10 January 2002 Edition

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"We will make an impact as never before" - Ferris

Feargal O'Hanlon Memorial Lecture - 'The Electoral History of Sinn Féin in the 26 Counties'

Sinn Féin Kerry County Councillor and Dáil candidate Martin Ferris has said that "the story of the 2002 general election will be the success of Sinn Féin". He was delivering the Annual Feargal O'Hanlon Memorial Lecture in Monaghan town last Sunday.
This was the 20th Annual Lecture in honour of IRA Volunteer Feargal O'Hanlon of Monaghan town, who died with IRA Volunteer Sean Sabhat of Limerick at Brookeborough, Co. Fermanagh in 1957. Councillor Ferris was welcomed to Monaghan by Caoimhghín Ó Caoláin TD. A vote of thanks was proposed by Councillor Pádraigín Uí Mhurchadha, sister of Feargal O'Hanlon.

There was a capacity attendance and a lively question and answer session afterwards. We carry below an edited version of Martin Ferris's address.

"Feargal's memory and the memory of all those who died for Irish freedom lives on in the commitment of the republicans of 2002 to achieve the Republic for which they gave their lives. We remain totally committed to the ending of British rule in the Six Counties and the unity of our country and our people.

I believe that the year 2002 will be remembered as the year Sinn Féin made a major impact in the general election in this state and sent a strong team to Leinster House. We are determined by our work in the weeks and months ahead to make this a reality. The focus of this lecture, therefore, is the Electoral History of Sinn Féin in the 26 Counties - a history whose latest chapter is being written as we speak.

In the 1927 general election, Sinn Féin, after the departure of Fianna Fáil, won five seats in Leinster House, which it lost in 1932. Thereafter, the party went into the electoral wilderness. While Sinn Féin maintained a presence in local government, the party did not return to the general election contest for another 30 years.

This brings us to the general election of 1957. Sinn Féin had been reorganised in the early 1950s and for the first time in decades adopted a policy of electoral intervention in the 26 Counties. The March 1957 election result was a shock to the establishment. Four Sinn Féin TDs were elected. County Monaghan was at that time a separate constituency, a three-seater. The late Éineachán Ó hAnnluain, brother of Feargal, was elected for Sinn Féin. The people of South Kerry elected the late John Joe Rice. Ruairi Ó Brádaigh won a seat in Longford/Westmeath and the late John Joe McGirl won for Sinn Féin in Sligo-Leitrim.

The 1957 election marked a very significant electoral intervention by Sinn Féin - but it was an intervention and not the start of an electoral strategy. The republican focus was on the Border Campaign, on opposition to internment North and South, which was introduced at that time, and on support for the prisoners. There was no long-term strategy to build republican electoral strength. With the Border campaign coming to an end and republican morale at a low ebb, none of the four Sinn Féin seats were retained in the general election of 1961.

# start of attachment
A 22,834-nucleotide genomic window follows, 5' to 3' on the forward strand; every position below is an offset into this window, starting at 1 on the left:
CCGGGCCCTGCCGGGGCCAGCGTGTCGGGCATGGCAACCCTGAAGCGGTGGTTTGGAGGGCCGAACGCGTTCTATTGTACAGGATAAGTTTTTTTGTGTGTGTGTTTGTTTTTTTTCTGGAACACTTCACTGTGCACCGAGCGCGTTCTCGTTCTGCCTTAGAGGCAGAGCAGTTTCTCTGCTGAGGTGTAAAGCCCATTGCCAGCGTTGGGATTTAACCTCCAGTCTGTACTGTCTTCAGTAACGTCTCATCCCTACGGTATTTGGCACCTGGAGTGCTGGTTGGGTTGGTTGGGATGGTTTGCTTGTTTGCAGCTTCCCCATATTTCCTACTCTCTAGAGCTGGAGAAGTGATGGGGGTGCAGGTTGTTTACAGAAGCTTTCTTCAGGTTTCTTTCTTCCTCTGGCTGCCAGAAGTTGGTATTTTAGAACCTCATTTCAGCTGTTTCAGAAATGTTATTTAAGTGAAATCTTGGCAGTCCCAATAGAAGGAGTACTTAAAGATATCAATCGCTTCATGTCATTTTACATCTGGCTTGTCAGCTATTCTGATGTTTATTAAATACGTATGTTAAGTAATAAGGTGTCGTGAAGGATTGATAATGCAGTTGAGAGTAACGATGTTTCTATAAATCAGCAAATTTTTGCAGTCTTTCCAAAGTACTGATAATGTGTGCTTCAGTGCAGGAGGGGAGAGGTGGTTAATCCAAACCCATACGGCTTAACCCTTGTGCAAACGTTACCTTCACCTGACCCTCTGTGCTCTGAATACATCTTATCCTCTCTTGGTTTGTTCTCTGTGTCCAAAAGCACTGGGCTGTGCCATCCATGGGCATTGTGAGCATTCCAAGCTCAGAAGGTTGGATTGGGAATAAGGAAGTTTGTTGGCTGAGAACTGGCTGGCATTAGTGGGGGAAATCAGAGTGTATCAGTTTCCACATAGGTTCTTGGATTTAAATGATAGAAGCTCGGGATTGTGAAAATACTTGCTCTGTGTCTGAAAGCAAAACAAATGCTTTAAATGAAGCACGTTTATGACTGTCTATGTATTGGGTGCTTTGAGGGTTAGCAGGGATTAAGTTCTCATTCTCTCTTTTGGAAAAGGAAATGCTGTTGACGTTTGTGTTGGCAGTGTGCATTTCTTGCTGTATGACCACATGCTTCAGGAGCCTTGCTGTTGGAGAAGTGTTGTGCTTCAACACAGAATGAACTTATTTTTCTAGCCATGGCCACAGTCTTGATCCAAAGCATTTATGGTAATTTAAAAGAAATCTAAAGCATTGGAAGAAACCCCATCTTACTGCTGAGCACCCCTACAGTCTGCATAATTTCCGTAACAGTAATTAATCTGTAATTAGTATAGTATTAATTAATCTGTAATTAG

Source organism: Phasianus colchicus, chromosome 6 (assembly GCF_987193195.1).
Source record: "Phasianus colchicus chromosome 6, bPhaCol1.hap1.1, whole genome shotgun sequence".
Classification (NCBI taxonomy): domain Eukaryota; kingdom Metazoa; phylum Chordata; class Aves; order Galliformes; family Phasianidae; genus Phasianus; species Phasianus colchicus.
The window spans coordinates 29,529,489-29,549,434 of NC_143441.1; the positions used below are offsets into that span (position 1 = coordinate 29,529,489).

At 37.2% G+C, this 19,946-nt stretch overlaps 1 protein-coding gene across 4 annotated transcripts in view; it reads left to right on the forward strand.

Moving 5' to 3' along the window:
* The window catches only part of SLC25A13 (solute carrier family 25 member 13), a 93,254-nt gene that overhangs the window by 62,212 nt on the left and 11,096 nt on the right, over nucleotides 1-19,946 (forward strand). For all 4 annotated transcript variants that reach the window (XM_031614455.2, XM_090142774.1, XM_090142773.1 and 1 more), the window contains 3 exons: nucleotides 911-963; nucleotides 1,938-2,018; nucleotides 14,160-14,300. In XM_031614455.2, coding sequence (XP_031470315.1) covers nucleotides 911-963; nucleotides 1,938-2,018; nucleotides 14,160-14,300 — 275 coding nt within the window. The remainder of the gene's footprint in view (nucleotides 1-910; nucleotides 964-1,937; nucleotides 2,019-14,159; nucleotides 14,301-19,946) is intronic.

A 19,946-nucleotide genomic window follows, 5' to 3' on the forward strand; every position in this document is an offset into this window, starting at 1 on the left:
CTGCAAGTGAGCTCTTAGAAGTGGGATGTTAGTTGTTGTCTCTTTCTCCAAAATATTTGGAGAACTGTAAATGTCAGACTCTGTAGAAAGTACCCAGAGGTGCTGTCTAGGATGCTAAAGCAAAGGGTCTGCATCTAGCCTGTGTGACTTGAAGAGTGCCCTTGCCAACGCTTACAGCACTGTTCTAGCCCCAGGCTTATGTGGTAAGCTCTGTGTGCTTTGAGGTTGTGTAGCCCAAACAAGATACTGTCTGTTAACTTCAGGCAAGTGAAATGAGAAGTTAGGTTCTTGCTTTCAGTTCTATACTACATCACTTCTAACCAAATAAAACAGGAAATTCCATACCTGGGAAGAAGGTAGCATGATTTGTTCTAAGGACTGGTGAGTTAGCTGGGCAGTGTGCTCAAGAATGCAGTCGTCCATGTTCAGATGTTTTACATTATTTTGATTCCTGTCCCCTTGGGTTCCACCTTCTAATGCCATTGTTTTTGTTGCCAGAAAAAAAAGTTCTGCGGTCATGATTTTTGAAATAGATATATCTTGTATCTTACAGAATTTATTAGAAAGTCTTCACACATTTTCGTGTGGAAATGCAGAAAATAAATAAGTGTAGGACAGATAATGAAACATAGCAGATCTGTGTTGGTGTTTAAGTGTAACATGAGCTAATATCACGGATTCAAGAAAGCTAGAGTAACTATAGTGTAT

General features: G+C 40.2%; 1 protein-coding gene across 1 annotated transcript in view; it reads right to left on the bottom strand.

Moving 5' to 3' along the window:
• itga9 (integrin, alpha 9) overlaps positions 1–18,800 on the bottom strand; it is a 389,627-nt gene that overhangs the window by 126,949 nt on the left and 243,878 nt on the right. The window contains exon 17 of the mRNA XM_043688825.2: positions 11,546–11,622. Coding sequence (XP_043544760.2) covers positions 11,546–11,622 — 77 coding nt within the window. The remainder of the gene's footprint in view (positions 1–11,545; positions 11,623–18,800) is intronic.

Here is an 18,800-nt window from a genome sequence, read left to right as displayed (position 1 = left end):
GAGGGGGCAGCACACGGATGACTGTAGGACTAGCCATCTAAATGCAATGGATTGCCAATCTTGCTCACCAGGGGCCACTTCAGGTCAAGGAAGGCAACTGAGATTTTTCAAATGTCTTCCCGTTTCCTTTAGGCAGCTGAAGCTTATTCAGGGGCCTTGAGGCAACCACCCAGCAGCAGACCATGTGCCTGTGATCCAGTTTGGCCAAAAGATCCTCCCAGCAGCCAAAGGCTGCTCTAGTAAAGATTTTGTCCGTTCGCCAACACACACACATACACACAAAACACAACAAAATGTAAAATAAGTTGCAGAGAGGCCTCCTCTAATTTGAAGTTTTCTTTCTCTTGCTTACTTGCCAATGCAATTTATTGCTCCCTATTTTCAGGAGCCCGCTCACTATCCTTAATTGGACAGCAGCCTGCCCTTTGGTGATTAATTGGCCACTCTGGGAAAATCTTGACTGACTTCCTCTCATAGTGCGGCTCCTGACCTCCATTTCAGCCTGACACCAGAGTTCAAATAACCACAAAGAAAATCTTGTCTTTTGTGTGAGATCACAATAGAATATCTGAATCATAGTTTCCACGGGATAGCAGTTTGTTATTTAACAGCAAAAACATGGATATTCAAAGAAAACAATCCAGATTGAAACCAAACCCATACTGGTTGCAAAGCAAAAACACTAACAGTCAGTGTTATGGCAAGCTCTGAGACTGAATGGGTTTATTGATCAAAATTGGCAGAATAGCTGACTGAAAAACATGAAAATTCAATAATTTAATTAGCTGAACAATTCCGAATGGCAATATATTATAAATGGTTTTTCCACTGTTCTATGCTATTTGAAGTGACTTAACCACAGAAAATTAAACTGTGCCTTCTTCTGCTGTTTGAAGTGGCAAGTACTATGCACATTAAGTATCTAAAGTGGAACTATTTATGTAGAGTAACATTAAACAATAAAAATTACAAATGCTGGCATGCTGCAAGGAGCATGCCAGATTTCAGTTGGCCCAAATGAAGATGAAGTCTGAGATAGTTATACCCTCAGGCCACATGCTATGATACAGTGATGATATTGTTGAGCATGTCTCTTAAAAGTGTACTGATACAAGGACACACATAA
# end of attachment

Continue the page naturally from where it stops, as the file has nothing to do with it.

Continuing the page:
It was a full 20 years before republicans made another significant intervention in elections in the 26 Counties. While republicans maintained a presence on local authorities, it was only in June 1981 that the electorate was offered the opportunity once again to vote for them at parliamentary level.

The 26-County general election of June 1981 followed the election of Bobby Sands in the Fermanagh/South Tyrone by-election and his subsequent death on hunger strike. Charles Haughey was then in power, having become leader of Fianna Fáil and Taoiseach in 1979. His various efforts to defuse the H-Block crisis fell short of supporting the five demands of the prisoners and he failed to confront Thatcher. He feared that his first electoral test as Fianna Fáil leader would be marred by the crisis and he was correct.

The National H-Block-Armagh Committee stood nine republican prisoner candidates. Here in Counties Monaghan and Cavan, the people elected hunger striker Kieran Doherty as their TD while in neighbouring County Louth H-Block prisoner Paddy Agnew was elected. Joe McDonnell came within 300 votes of election in Sligo-Leitrim. Across the nine constituencies contested, some 40,000 people gave their vote to the republican prisoners.

The election of two prisoners helped to deprive Fianna Fáil of office and there followed a short-lived Fine Gael/Labour Coalition.

We have been recalling the 1981 Hunger Strike during the past 20th anniversary year and all have recognised what a watershed in our history it was. New forms of struggle were opened up during the campaign in support of the political prisoners. For the first time in this phase of the struggle the republican leadership seriously addressed the need for an electoral strategy, as distinct from occasional interventions at times of crisis.